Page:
Hipsters and Hard Drives: Questionable Content

Wanderers, when I was a kid I always wanted a pet robot. I’m sure that some day, when artificial intelligence becomes indistinguishable from actual intelligence, robots will come after me for being so patronising towards them, but it’s true. I thought it would be really cool to have a robot that would just hang out and play games and hopefully not get wet ever (because we all know electricity and water don’t mix).

Fast forward a few years, and I was at college, skulking around in the canteen and generally feeling a bit bitter about the fact that there were no robots around to be revision-buddies with me (human friends have other things to do, after all). I got chatting on a study break and some of my friends started talking about a webcomic they liked. This piqued my interest, partly because I’d never even heard of webcomics before, and partly because this particular webcomic happened to be set in a world where little talking robots – AnthroPCs – were commonplace. And that, Wanderers, is how I came to be introduced to Questionable Content by Jeph Jacques.

QC logo

One of the things I love most about QC is that nothing is made unnecessarily weird. Many of the main characters’ parents have somewhat unusual occupations – Marten’s and Hannelore’s mother’s spring to mind – which are more or less just accepted by the group. Another character has a robotic hand. Characters of all sexual orientations and identities abound. There are personified computers running around. None of this is treated as a particularly big deal, and this easy-going but sensitive style leads to a very relatable read for anyone who happens across the comic. It’s that much more relatable if you happen to be knowledgeable about indie music, especially at the beginning of the comic.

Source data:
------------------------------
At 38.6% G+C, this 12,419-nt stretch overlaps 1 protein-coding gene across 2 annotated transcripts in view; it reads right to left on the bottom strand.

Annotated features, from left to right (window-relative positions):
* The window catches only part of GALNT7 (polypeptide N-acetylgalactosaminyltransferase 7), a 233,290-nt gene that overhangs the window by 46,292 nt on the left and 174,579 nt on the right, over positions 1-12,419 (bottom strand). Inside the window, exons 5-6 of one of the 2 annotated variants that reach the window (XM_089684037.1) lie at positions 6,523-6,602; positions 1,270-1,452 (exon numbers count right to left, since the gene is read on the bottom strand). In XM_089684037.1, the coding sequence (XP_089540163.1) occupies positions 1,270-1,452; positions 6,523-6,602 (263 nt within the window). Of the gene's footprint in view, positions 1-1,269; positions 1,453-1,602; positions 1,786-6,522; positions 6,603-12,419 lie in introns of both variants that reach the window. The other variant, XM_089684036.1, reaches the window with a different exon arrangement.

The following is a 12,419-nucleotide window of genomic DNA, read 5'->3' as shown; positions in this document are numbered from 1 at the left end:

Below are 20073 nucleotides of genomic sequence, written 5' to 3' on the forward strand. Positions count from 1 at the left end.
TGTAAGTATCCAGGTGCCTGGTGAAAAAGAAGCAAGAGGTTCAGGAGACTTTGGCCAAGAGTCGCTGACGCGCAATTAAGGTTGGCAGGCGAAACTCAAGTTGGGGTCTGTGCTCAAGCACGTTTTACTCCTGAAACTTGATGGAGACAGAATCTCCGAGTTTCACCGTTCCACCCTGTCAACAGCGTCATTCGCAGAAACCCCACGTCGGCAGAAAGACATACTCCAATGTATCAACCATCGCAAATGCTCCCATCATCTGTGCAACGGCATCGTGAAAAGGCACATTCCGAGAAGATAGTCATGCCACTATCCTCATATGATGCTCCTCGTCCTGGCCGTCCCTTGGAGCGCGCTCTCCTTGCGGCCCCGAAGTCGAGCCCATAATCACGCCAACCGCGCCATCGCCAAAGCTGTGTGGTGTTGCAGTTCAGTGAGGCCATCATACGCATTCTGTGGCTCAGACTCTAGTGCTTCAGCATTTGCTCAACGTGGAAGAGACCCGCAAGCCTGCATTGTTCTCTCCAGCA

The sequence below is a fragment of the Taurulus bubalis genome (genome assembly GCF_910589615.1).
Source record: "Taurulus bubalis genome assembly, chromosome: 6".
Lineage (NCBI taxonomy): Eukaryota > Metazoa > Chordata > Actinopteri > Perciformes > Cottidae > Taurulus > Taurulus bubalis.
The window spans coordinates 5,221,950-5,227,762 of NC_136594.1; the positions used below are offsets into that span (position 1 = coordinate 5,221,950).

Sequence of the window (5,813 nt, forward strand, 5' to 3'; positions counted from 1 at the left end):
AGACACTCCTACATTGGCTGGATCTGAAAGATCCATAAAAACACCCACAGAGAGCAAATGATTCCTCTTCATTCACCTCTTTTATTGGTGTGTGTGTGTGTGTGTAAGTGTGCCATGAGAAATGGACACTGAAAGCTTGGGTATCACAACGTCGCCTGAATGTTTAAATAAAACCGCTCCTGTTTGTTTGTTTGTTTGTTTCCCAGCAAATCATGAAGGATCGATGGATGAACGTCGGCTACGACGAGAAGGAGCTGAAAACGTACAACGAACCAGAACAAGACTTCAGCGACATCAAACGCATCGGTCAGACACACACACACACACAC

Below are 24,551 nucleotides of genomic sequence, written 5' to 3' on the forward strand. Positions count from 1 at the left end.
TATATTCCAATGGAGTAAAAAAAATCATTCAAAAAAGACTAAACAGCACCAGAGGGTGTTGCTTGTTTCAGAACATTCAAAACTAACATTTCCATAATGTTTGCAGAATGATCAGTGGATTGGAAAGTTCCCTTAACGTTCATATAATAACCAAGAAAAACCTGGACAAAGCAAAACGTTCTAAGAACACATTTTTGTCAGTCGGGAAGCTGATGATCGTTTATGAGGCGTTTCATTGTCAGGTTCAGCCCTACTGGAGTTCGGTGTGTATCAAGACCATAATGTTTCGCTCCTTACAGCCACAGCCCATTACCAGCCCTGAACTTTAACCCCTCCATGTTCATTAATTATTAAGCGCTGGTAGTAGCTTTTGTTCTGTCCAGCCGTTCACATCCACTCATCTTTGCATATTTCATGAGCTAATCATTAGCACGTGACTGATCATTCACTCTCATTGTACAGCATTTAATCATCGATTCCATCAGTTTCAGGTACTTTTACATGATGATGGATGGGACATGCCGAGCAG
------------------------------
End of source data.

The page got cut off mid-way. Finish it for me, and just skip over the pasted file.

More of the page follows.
It’s worth mentioning that if you start at the very beginning (a very good place to start – no, no singing, sorry – [There’s something in the water this issue – Ed.] but really, I do recommend it) you’ll notice a distinct evolution both in the art style and in the comic itself as you travel through the archive. Earlier comics tended to focus a lot more on Pintsize’s antics (which are many) and Marten’s indie rock references (which are also many) but over the years the focus has decidedly shifted to more human experiences.

I could tell you more about the comic – I’m sure the Editor would be very pleased if I did – but I honestly wouldn’t know where to start talking. My advice is to check it out. Have a read. There is a slight chance that if you use the ‘random’ button on the site to get a feel for things, you might land on a Yelling Bird comic or a Turkey comic. These, while not part of the Questionable Content continuity, are gold (usually posted when Jeph is at a con or otherwise busy). If this webcomic appeals to you, you’ll know pretty soon after landing on the page, and I’d hate to spoil it for you, so I’m just going to leave you with a link to one of my favourite early strips and, just so you can see what I mean about the art style, a recent scene between Clare and Clinton. Enjoy!

I’d give this 4 out of 5. It would be a 5, but I wish we saw more of Pintsize these days.

Eleanor Musgrove (apologises for the headline… and still wants a robot)

Please note: this comic does occasionally push the boundaries of ‘Safe for Work’, so bear that in mind before you visit. Your mileage may vary.

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